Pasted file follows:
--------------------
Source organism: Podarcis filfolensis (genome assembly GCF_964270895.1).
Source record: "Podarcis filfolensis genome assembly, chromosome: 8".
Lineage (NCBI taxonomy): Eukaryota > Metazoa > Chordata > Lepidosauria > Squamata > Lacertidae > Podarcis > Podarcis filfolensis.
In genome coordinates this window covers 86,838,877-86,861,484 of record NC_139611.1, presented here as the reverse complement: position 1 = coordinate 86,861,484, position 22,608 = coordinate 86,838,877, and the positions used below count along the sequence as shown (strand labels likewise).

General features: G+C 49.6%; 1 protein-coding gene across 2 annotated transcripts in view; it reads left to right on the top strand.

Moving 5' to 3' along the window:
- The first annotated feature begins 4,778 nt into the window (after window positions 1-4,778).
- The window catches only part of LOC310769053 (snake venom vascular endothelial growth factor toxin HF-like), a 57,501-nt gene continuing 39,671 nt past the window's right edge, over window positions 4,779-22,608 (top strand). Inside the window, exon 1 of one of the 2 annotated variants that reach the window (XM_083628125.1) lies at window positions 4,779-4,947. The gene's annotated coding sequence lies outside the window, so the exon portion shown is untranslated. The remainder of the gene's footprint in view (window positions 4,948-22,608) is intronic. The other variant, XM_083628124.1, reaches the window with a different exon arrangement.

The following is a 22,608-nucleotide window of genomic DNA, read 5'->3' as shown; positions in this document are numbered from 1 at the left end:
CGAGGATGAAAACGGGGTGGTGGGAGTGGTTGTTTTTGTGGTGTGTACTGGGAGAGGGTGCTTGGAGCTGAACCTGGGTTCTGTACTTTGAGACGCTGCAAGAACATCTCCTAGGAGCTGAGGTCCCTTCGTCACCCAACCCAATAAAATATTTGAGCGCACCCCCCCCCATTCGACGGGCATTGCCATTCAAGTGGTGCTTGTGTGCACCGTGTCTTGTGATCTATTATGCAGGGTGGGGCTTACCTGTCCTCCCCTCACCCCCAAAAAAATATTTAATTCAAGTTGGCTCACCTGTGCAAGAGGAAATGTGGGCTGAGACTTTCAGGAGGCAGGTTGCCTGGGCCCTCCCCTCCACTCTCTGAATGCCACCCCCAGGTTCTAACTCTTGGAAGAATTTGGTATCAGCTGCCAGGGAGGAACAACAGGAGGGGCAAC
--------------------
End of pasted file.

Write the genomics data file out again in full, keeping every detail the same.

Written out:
Source organism: Podarcis filfolensis (genome assembly GCF_964270895.1).
Source record: "Podarcis filfolensis genome assembly, chromosome: 8".
Lineage (NCBI taxonomy): Eukaryota > Metazoa > Chordata > Lepidosauria > Squamata > Lacertidae > Podarcis > Podarcis filfolensis.
In genome coordinates this window covers 86,838,877-86,861,484 of record NC_139611.1, presented here as the reverse complement: position 1 = coordinate 86,861,484, position 22,608 = coordinate 86,838,877, and the positions used below count along the sequence as shown (strand labels likewise).

General features: G+C 49.6%; 1 protein-coding gene across 2 annotated transcripts in view; it reads left to right on the top strand.

Moving 5' to 3' along the window:
- The first annotated feature begins 4,778 nt into the window (after window positions 1-4,778).
- The window catches only part of LOC310769053 (snake venom vascular endothelial growth factor toxin HF-like), a 57,501-nt gene continuing 39,671 nt past the window's right edge, over window positions 4,779-22,608 (top strand). Inside the window, exon 1 of one of the 2 annotated variants that reach the window (XM_083628125.1) lies at window positions 4,779-4,947. The gene's annotated coding sequence lies outside the window, so the exon portion shown is untranslated. The remainder of the gene's footprint in view (window positions 4,948-22,608) is intronic. The other variant, XM_083628124.1, reaches the window with a different exon arrangement.

The following is a 22,608-nucleotide window of genomic DNA, read 5'->3' as shown; positions in this document are numbered from 1 at the left end:
CGAGGATGAAAACGGGGTGGTGGGAGTGGTTGTTTTTGTGGTGTGTACTGGGAGAGGGTGCTTGGAGCTGAACCTGGGTTCTGTACTTTGAGACGCTGCAAGAACATCTCCTAGGAGCTGAGGTCCCTTCGTCACCCAACCCAATAAAATATTTGAGCGCACCCCCCCCCATTCGACGGGCATTGCCATTCAAGTGGTGCTTGTGTGCACCGTGTCTTGTGATCTATTATGCAGGGTGGGGCTTACCTGTCCTCCCCTCACCCCCAAAAAAATATTTAATTCAAGTTGGCTCACCTGTGCAAGAGGAAATGTGGGCTGAGACTTTCAGGAGGCAGGTTGCCTGGGCCCTCCCCTCCACTCTCTGAATGCCACCCCCAGGTTCTAACTCTTGGAAGAATTTGGTATCAGCTGCCAGGGAGGAACAACAGGAGGGGCAAC